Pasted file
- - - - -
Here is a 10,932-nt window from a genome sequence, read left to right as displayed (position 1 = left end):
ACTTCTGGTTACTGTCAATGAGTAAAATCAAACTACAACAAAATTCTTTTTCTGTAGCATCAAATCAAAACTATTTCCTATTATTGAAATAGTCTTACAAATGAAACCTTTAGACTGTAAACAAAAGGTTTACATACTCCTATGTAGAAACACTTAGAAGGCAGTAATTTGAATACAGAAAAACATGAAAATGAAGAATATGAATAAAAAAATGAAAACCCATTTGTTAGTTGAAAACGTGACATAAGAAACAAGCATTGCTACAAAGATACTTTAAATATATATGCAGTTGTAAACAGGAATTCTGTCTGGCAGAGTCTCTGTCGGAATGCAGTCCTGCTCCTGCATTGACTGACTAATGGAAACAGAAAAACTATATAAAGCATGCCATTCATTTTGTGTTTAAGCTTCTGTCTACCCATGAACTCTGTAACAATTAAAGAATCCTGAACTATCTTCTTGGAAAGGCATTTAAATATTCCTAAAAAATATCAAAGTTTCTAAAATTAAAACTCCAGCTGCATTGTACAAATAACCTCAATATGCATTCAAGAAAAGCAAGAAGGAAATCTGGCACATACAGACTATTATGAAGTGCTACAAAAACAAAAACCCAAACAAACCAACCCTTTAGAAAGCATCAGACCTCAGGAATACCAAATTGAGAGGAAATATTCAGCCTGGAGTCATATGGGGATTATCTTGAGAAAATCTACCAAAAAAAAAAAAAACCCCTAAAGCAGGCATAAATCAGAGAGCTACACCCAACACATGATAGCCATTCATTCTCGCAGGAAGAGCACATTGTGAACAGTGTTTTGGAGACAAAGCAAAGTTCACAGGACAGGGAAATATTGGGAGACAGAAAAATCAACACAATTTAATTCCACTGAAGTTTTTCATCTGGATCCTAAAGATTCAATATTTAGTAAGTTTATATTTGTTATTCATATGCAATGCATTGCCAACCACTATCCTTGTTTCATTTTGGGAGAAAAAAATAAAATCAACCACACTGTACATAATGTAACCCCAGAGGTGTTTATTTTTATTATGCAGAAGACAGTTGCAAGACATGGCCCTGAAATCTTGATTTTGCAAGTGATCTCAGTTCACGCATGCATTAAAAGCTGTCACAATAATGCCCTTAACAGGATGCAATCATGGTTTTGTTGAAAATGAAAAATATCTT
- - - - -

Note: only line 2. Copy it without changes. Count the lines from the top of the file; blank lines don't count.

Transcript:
ACTTCTGGTTACTGTCAATGAGTAAAATCAAACTACAACAAAATTCTTTTTCTGTAGCATCAAATCAAAACTATTTCCTATTATTGAAATAGTCTTACAAATGAAACCTTTAGACTGTAAACAAAAGGTTTACATACTCCTATGTAGAAACACTTAGAAGGCAGTAATTTGAATACAGAAAAACATGAAAATGAAGAATATGAATAAAAAAATGAAAACCCATTTGTTAGTTGAAAACGTGACATAAGAAACAAGCATTGCTACAAAGATACTTTAAATATATATGCAGTTGTAAACAGGAATTCTGTCTGGCAGAGTCTCTGTCGGAATGCAGTCCTGCTCCTGCATTGACTGACTAATGGAAACAGAAAAACTATATAAAGCATGCCATTCATTTTGTGTTTAAGCTTCTGTCTACCCATGAACTCTGTAACAATTAAAGAATCCTGAACTATCTTCTTGGAAAGGCATTTAAATATTCCTAAAAAATATCAAAGTTTCTAAAATTAAAACTCCAGCTGCATTGTACAAATAACCTCAATATGCATTCAAGAAAAGCAAGAAGGAAATCTGGCACATACAGACTATTATGAAGTGCTACAAAAACAAAAACCCAAACAAACCAACCCTTTAGAAAGCATCAGACCTCAGGAATACCAAATTGAGAGGAAATATTCAGCCTGGAGTCATATGGGGATTATCTTGAGAAAATCTACCAAAAAAAAAAAAAACCCCTAAAGCAGGCATAAATCAGAGAGCTACACCCAACACATGATAGCCATTCATTCTCGCAGGAAGAGCACATTGTGAACAGTGTTTTGGAGACAAAGCAAAGTTCACAGGACAGGGAAATATTGGGAGACAGAAAAATCAACACAATTTAATTCCACTGAAGTTTTTCATCTGGATCCTAAAGATTCAATATTTAGTAAGTTTATATTTGTTATTCATATGCAATGCATTGCCAACCACTATCCTTGTTTCATTTTGGGAGAAAAAAATAAAATCAACCACACTGTACATAATGTAACCCCAGAGGTGTTTATTTTTATTATGCAGAAGACAGTTGCAAGACATGGCCCTGAAATCTTGATTTTGCAAGTGATCTCAGTTCACGCATGCATTAAAAGCTGTCACAATAATGCCCTTAACAGGATGCAATCATGGTTTTGTTGAAAATGAAAAATATCTT